Big Brother is watching you.Nineteen Eighty-Four
In 1785, Jeremy Bentham, the founder of modern utilitarianism, designed a prison where a single guard could observe all the prisoners without them knowing, compelling them to regulate their behaviour out of fear of being watched. In effect, the prisoners could be controlled without having to lift a finger, power firmly in the hands of that single guard. The prison came to be known as the Panopticon, and since 1785, not a single one has been constructed. However, with the power of mass surveillance, Britain is becoming a nationwide Panopticon where citizens are the prisoners, and the state their all-powerful guard.
If the documents leaked by Edward Snowden back in June 2013 taught us anything, it’s that not everything is as it appears to be on the surface. The state may appear to be a neutral actor allowing us to get on with our lives without interference. However, as the documents have shown us, computer systems capable of intercepting and storing large amounts of our personal data have been utilised by the Government Communications Headquarters (GCHQ) to spy on the British public without our consent. Worse still, our data is being shared with the US, giving Uncle Sam a direct view into our private lives.
Mass surveillance is no longer bound to the pages of science fiction; it has become the reality of the world we live in. The question is: how did we get here?
After 9/11, the US used its global hegemony to launch an international War on Terror. As President Bush put it to the world: “Either you are with us, or you are with the terrorists”. From then on, governments the world over introduced new measures that curbed our freedoms in the name of national security. And we, in our grief and fear, accepted these new measures believing it to be common sense, blind to the fact our hard-fought civil liberties were being stolen before our very eyes.
No government would go further to support the US in their endeavour to murder nearly 400,000 non-combatants than Tony Blair’s. Throughout his government, laws were introduced that severely impeded our civil liberties, including giving police the power to stop and search without reasonable suspicion (Terrorism Act 2000) and arrest and detain without charge for up to 28 days (Terrorism Act 2006). As you can imagine, these powers were virulently abused by police, particularly when it came to shutting down political dissent.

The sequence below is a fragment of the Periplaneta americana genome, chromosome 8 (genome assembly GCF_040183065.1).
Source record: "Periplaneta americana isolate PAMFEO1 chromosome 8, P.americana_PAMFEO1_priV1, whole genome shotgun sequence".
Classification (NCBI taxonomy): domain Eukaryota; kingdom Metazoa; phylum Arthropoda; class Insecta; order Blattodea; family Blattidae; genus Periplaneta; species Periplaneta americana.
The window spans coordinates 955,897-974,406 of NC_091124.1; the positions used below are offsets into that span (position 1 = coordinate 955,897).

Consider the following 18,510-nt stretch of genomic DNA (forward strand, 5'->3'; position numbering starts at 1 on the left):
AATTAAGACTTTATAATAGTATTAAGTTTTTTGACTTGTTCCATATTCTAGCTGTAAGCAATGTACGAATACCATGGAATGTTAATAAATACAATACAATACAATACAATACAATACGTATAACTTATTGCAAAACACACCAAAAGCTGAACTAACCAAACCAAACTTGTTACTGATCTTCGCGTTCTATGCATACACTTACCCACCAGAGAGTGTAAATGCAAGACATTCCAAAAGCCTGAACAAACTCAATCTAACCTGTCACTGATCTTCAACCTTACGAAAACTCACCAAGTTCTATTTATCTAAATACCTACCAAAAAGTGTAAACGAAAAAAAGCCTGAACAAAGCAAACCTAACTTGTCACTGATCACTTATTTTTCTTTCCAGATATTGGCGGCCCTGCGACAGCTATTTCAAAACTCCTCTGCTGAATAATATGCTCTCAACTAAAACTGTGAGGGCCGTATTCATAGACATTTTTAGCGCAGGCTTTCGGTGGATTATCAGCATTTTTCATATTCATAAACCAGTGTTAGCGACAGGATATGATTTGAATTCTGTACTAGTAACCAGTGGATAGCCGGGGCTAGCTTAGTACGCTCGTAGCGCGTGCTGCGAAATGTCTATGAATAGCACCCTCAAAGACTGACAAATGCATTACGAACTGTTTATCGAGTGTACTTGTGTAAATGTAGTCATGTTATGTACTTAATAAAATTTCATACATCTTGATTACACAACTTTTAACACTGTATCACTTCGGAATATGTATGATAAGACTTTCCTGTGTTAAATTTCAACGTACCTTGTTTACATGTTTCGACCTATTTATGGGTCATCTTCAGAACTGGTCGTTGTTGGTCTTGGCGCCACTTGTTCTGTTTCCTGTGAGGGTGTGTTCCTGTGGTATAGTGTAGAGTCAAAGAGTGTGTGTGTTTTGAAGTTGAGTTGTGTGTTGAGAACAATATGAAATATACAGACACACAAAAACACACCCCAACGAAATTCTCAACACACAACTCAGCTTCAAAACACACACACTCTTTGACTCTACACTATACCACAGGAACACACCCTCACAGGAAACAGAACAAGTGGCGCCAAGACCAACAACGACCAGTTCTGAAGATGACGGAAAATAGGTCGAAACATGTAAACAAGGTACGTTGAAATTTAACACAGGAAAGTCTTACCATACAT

In March 2003, anti-war protesters were prevented from reaching RAF Fairford, a British military base used by American bombers during the Invasion of Iraq. They were sent back to London under heavy police escort, violating their right to protest. Or take the case of Walter Wolfgang, a Jewish refugee who fled Nazi Germany in the lead up to WWII. In September 2005, he was kicked out of a Labour conference by police after calling Jack Straw’s policy on Iraq “nonsense”. These incidents of abuse prove the police are nothing more than the coercive arm of the state.
But perhaps none of Blair’s enactments was quite as Orwellian as the Identity Cards Act 2006, requiring citizens to register for an identity card linked to a national database. The National Identity Register (NIR) stored detailed information regarding each citizen throughout their lives with plans to include even more in the future. This information would make it easier for the state to single out anyone who disagreed with its policies, bringing us all one step closer to living under an authoritarian regime. The intention was to make it compulsory to enter your details into the NIR when you apply for a new passport. Luckily the scheme was scrapped, and the NIR was destroyed under the 2010 coalition government before this could happen.